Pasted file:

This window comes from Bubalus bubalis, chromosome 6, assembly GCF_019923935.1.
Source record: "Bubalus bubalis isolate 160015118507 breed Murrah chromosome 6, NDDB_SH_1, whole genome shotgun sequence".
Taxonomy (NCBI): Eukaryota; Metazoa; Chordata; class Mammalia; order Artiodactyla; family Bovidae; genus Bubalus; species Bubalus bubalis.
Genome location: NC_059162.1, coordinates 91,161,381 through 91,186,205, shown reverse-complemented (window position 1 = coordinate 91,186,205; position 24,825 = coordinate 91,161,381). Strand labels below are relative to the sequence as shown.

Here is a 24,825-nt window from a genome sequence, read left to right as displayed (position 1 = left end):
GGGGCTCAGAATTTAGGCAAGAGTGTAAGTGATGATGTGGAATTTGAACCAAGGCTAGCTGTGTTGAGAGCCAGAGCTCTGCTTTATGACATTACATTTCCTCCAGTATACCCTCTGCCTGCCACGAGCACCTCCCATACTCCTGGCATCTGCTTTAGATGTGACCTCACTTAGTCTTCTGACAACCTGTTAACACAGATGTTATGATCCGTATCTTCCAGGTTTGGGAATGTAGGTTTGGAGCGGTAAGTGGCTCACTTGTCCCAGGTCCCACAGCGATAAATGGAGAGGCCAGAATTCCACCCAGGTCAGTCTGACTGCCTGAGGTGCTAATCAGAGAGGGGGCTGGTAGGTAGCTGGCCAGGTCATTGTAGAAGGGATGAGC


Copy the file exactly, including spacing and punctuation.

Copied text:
This window comes from Bubalus bubalis, chromosome 6, assembly GCF_019923935.1.
Source record: "Bubalus bubalis isolate 160015118507 breed Murrah chromosome 6, NDDB_SH_1, whole genome shotgun sequence".
Taxonomy (NCBI): Eukaryota; Metazoa; Chordata; class Mammalia; order Artiodactyla; family Bovidae; genus Bubalus; species Bubalus bubalis.
Genome location: NC_059162.1, coordinates 91,161,381 through 91,186,205, shown reverse-complemented (window position 1 = coordinate 91,186,205; position 24,825 = coordinate 91,161,381). Strand labels below are relative to the sequence as shown.

Here is a 24,825-nt window from a genome sequence, read left to right as displayed (position 1 = left end):
GGGGCTCAGAATTTAGGCAAGAGTGTAAGTGATGATGTGGAATTTGAACCAAGGCTAGCTGTGTTGAGAGCCAGAGCTCTGCTTTATGACATTACATTTCCTCCAGTATACCCTCTGCCTGCCACGAGCACCTCCCATACTCCTGGCATCTGCTTTAGATGTGACCTCACTTAGTCTTCTGACAACCTGTTAACACAGATGTTATGATCCGTATCTTCCAGGTTTGGGAATGTAGGTTTGGAGCGGTAAGTGGCTCACTTGTCCCAGGTCCCACAGCGATAAATGGAGAGGCCAGAATTCCACCCAGGTCAGTCTGACTGCCTGAGGTGCTAATCAGAGAGGGGGCTGGTAGGTAGCTGGCCAGGTCATTGTAGAAGGGATGAGC